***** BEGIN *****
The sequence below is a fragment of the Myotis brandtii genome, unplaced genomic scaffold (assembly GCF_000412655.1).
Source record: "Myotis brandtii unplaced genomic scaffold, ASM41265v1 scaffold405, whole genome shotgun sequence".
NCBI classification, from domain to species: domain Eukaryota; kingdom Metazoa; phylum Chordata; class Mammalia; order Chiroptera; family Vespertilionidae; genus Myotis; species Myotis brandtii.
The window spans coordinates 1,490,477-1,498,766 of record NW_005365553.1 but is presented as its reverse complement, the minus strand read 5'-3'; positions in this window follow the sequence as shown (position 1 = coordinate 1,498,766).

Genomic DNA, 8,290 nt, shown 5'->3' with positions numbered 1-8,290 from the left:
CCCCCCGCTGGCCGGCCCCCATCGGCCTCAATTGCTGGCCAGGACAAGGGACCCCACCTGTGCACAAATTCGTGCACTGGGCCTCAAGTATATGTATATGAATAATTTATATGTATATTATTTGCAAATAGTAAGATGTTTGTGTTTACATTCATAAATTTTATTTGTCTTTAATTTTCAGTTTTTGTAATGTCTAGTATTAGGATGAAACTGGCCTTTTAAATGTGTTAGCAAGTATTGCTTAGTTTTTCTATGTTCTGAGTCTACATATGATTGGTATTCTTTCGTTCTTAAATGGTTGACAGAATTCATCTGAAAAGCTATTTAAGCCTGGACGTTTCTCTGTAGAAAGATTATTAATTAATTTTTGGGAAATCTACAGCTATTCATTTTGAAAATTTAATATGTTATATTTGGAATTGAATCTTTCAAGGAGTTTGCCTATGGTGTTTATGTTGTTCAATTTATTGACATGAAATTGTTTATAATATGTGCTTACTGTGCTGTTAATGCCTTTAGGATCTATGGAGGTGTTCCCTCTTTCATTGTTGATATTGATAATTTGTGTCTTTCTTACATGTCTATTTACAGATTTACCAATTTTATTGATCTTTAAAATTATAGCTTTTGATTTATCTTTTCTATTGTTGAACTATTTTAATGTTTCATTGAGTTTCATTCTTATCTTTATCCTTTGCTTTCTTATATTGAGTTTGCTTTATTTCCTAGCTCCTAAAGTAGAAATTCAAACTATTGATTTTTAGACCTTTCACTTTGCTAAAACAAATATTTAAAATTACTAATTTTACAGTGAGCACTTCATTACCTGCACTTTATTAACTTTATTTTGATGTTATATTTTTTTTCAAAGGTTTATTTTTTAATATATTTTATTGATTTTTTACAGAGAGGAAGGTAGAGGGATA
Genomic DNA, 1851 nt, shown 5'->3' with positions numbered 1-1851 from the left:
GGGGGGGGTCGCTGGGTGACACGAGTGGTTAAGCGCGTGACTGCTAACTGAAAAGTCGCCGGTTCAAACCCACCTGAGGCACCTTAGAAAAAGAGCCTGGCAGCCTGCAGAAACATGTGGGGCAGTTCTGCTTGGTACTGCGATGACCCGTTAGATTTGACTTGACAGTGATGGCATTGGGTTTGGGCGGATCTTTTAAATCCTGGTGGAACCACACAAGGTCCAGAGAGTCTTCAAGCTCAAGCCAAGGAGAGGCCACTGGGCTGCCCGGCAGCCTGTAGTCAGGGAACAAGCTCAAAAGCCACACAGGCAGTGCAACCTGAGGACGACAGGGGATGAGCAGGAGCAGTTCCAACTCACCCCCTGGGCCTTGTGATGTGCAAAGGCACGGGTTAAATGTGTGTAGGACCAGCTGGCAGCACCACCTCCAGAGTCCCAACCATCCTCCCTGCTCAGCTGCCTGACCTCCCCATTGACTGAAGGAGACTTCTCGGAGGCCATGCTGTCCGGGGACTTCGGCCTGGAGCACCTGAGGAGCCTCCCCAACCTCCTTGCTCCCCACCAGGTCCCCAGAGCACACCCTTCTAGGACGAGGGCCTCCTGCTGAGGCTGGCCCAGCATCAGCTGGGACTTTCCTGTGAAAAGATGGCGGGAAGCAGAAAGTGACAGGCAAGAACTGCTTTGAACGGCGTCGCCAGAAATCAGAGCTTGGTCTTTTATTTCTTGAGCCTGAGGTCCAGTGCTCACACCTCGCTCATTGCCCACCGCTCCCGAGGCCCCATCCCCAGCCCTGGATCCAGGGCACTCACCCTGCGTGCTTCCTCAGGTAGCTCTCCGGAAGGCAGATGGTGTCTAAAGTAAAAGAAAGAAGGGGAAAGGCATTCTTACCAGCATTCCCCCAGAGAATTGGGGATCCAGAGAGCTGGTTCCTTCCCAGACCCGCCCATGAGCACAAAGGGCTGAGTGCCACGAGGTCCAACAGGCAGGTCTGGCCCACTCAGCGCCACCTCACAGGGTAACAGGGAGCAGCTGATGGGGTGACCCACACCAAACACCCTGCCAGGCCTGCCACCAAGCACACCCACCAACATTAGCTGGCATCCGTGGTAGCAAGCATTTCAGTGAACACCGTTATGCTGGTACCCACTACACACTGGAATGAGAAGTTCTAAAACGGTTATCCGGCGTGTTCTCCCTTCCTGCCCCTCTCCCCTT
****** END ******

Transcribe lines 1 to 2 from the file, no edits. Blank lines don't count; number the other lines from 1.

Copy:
The sequence below is a fragment of the Myotis brandtii genome, unplaced genomic scaffold (assembly GCF_000412655.1).
Source record: "Myotis brandtii unplaced genomic scaffold, ASM41265v1 scaffold405, whole genome shotgun sequence".